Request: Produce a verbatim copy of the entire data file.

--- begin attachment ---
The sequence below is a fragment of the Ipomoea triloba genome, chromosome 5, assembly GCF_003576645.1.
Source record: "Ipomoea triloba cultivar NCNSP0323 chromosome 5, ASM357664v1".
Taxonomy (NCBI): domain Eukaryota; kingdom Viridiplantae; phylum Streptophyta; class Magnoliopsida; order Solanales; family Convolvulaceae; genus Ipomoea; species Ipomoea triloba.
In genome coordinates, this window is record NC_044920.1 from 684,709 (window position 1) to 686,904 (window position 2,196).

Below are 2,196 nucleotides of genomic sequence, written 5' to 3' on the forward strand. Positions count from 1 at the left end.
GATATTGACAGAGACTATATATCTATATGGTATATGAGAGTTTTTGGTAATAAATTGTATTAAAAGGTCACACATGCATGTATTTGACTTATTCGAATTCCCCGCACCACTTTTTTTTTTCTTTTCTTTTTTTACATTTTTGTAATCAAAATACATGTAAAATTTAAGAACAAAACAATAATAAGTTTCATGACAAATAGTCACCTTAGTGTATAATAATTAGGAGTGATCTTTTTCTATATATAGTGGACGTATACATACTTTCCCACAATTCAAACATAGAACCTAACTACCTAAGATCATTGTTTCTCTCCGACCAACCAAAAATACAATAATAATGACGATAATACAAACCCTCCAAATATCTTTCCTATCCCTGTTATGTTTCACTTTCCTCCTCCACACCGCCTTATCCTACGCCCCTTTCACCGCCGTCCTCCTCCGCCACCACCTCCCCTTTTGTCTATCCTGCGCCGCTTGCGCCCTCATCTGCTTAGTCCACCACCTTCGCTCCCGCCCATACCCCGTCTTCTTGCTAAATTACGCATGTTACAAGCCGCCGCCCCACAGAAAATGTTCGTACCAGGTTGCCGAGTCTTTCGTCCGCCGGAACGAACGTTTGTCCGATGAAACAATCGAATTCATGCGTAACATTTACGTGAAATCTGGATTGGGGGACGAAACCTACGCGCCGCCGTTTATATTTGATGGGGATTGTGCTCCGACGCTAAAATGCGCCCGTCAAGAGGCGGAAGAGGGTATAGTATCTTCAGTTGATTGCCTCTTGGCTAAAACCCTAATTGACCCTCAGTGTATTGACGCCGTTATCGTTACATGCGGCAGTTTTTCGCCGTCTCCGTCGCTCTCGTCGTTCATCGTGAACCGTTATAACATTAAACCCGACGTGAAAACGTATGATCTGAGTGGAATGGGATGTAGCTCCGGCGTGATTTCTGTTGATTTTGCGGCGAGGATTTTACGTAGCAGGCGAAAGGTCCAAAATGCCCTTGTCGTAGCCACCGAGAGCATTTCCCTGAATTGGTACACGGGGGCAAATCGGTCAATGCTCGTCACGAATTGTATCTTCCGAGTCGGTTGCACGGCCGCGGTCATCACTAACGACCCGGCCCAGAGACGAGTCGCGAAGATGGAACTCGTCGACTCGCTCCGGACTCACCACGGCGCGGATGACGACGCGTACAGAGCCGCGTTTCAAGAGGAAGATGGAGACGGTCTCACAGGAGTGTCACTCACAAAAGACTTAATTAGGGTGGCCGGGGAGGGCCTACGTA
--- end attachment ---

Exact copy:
The sequence below is a fragment of the Ipomoea triloba genome, chromosome 5, assembly GCF_003576645.1.
Source record: "Ipomoea triloba cultivar NCNSP0323 chromosome 5, ASM357664v1".
Taxonomy (NCBI): domain Eukaryota; kingdom Viridiplantae; phylum Streptophyta; class Magnoliopsida; order Solanales; family Convolvulaceae; genus Ipomoea; species Ipomoea triloba.
In genome coordinates, this window is record NC_044920.1 from 684,709 (window position 1) to 686,904 (window position 2,196).

Below are 2,196 nucleotides of genomic sequence, written 5' to 3' on the forward strand. Positions count from 1 at the left end.
GATATTGACAGAGACTATATATCTATATGGTATATGAGAGTTTTTGGTAATAAATTGTATTAAAAGGTCACACATGCATGTATTTGACTTATTCGAATTCCCCGCACCACTTTTTTTTTTCTTTTCTTTTTTTACATTTTTGTAATCAAAATACATGTAAAATTTAAGAACAAAACAATAATAAGTTTCATGACAAATAGTCACCTTAGTGTATAATAATTAGGAGTGATCTTTTTCTATATATAGTGGACGTATACATACTTTCCCACAATTCAAACATAGAACCTAACTACCTAAGATCATTGTTTCTCTCCGACCAACCAAAAATACAATAATAATGACGATAATACAAACCCTCCAAATATCTTTCCTATCCCTGTTATGTTTCACTTTCCTCCTCCACACCGCCTTATCCTACGCCCCTTTCACCGCCGTCCTCCTCCGCCACCACCTCCCCTTTTGTCTATCCTGCGCCGCTTGCGCCCTCATCTGCTTAGTCCACCACCTTCGCTCCCGCCCATACCCCGTCTTCTTGCTAAATTACGCATGTTACAAGCCGCCGCCCCACAGAAAATGTTCGTACCAGGTTGCCGAGTCTTTCGTCCGCCGGAACGAACGTTTGTCCGATGAAACAATCGAATTCATGCGTAACATTTACGTGAAATCTGGATTGGGGGACGAAACCTACGCGCCGCCGTTTATATTTGATGGGGATTGTGCTCCGACGCTAAAATGCGCCCGTCAAGAGGCGGAAGAGGGTATAGTATCTTCAGTTGATTGCCTCTTGGCTAAAACCCTAATTGACCCTCAGTGTATTGACGCCGTTATCGTTACATGCGGCAGTTTTTCGCCGTCTCCGTCGCTCTCGTCGTTCATCGTGAACCGTTATAACATTAAACCCGACGTGAAAACGTATGATCTGAGTGGAATGGGATGTAGCTCCGGCGTGATTTCTGTTGATTTTGCGGCGAGGATTTTACGTAGCAGGCGAAAGGTCCAAAATGCCCTTGTCGTAGCCACCGAGAGCATTTCCCTGAATTGGTACACGGGGGCAAATCGGTCAATGCTCGTCACGAATTGTATCTTCCGAGTCGGTTGCACGGCCGCGGTCATCACTAACGACCCGGCCCAGAGACGAGTCGCGAAGATGGAACTCGTCGACTCGCTCCGGACTCACCACGGCGCGGATGACGACGCGTACAGAGCCGCGTTTCAAGAGGAAGATGGAGACGGTCTCACAGGAGTGTCACTCACAAAAGACTTAATTAGGGTGGCCGGGGAGGGCCTACGTA